Scottish Government urged to seize empty private homes and fix housing emergency

Campaigners have called for tough new measures to force owners to sell empty properties in a bid to solve the housing shortage.

There are now more than 117,000 habitable houses or flats across the country with no one living in them, including 24,061 second homes, according to Scottish Government figures.

Of that total, 46,217 have lain empty for more than six months and 28,280 for more than a year.

Last month, the Scottish Government declared an unprecedented housing emergency because of the shortages of affordable properties.

Local authorities can impose a second council tax levy on privately-owned homes that are lying empty and issue compulsory purchase orders.

But the Scottish Empty Homes Partnership (SEHP), part of the housing charity Shelter, want the Scottish Parliament to bring in tougher measures which would force owners to either sell their properties or rent them out.

Assistant director Gordon MacRae said many empty houses can also fall into disrepair and become an eyesore for residents.

He said: “We are hoping they will use the upcoming Housing Bill to bring that forward as a matter of urgency. We need to be acting differently in the face of an unprecedented housing emergency.

“Many of these empty houses can be brought back into use relatively easily.

“However the longer they remain empty, the harder that becomes.”

SEHP have set up a hotline where neighbours can report empty houses or owners get help to bring properties back into use.

The biggest number of long-term empty homes can be found in Edinburgh with 7200. There’s 5594 in Aberdeen, 3390 in the Highlands, 2696 in Glasgow and 1067 in Dundee.

They can fall empty due to owners dying, going into care, legal disputes or because they cannot afford repair costs.

Last year, SEHP helped get 1257 properties back into use with some sold and others rented out.

Past successes include Cal Hunter and Claire Segeran, who bought a derelict six-bedroom villa in Dunoon, Argyll and Bute, by mistake at an auction five years ago.

SEHP helped them with the renovation to turn it into a family home and flats for rent. SEHP also helped Karis Beattie and her partner fund the renovation of a croft in Cromore on Lewis which had remained empty since 1945.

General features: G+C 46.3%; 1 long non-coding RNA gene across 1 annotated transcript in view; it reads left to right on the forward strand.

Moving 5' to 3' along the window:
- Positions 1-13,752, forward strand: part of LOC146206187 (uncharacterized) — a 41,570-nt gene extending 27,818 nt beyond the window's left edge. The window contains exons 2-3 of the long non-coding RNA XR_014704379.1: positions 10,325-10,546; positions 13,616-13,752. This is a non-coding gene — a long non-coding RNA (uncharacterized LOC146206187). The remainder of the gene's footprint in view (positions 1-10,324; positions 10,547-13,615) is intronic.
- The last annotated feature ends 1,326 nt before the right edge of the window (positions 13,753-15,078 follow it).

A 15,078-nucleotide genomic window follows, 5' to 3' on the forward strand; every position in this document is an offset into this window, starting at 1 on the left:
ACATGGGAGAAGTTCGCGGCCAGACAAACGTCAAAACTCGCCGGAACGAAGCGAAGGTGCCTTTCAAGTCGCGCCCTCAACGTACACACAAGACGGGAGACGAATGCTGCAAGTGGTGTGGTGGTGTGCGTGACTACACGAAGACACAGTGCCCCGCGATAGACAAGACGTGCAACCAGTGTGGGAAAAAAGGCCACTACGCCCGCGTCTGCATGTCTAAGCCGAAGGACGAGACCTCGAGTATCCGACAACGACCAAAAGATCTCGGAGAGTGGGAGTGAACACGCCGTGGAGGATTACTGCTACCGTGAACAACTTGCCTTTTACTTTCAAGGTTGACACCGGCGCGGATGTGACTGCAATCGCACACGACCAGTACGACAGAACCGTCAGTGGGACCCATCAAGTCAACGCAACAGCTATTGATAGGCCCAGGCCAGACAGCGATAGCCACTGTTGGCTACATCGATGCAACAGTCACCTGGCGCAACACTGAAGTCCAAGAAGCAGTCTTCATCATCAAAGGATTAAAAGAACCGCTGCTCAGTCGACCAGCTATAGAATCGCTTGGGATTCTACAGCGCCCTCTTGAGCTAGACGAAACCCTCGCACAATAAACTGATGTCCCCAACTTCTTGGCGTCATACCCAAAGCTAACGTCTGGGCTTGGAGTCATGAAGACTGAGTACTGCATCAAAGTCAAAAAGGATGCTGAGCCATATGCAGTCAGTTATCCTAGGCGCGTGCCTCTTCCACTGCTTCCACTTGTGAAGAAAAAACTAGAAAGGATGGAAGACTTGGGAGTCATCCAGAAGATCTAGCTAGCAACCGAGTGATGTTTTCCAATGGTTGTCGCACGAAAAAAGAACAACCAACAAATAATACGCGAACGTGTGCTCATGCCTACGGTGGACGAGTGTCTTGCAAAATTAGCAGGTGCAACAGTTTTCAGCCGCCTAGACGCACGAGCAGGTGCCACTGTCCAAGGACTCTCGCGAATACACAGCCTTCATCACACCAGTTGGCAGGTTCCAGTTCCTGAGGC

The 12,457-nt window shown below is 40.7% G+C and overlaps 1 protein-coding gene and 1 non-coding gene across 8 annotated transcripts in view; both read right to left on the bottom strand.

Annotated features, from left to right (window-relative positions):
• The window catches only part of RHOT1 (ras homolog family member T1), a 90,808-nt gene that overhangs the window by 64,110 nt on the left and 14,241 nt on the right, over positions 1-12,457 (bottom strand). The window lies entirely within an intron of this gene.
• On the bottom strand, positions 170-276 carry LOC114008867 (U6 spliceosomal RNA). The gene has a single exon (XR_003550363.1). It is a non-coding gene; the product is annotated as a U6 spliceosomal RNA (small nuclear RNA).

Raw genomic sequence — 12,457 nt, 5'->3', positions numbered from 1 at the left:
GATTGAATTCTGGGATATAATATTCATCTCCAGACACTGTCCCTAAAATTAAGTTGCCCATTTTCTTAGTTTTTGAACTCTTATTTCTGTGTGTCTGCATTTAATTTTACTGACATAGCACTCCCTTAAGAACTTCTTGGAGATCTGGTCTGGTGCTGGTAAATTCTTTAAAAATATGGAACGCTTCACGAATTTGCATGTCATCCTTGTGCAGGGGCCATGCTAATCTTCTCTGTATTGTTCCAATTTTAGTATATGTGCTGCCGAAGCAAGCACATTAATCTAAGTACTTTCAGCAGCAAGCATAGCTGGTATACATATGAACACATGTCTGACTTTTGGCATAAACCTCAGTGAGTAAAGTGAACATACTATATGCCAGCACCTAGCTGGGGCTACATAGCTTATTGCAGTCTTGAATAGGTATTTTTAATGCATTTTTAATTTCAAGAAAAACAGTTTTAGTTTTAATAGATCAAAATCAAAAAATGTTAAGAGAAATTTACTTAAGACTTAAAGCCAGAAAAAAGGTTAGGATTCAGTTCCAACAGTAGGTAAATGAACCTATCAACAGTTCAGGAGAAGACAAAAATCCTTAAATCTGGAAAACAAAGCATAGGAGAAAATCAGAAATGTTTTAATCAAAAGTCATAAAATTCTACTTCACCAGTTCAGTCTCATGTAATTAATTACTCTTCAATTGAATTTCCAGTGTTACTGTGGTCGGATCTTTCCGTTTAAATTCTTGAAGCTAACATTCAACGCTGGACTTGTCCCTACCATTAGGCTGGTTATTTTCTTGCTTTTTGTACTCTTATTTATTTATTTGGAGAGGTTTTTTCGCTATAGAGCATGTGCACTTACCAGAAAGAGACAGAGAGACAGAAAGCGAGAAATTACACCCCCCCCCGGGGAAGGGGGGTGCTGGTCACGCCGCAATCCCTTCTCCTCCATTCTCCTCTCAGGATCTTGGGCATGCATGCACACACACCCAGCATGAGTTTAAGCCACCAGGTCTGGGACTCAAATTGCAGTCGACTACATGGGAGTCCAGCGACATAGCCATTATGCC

The couple managed to obtain a grant of £38,000 and a vat discount on the building costs, which enabled them to restore the property.

A former police station and house in Langholm in the Borders, which had been empty for 15 years was recently converted into four flats for rent.

Bringing empty homes back into circulation is seen as cheaper than building. It can cost £25,000 to renovate an empty property, compared to £120,000 to build a new one.

A record 30,000 Scots are now classed as homeless and living in temporary accommodation, 9585 of them children.

Sean Clerkin, of the Scottish Tenants Organisation, added: “We need the Scottish Government to undertake a housing revolution in Scotland."

Housing Minister Paul McLennan said: "The Housing Emergency is one of the defining issues of a generation and requires Scottish, UK and local government working together.

“We will invest nearly £600 million in affordable housing in 2024-25, including up to an additional £80 million over this financial year and next to enable the acquisition of existing homes.

“Our £3.7 million investment in the Scottish Empty Homes Partnership is making a difference with more than 9,000 privately owned homes returned to use since 2010.

“We recognise that there are complex reasons why homes remain empty, and that dedicated empty homes officers are essential in building relationships with owners to help resolve these.”

Argyll and Bute, Edinburgh, Glasgow, Fife, West Dunbartonshire and Borders have all declared housing emergencies.

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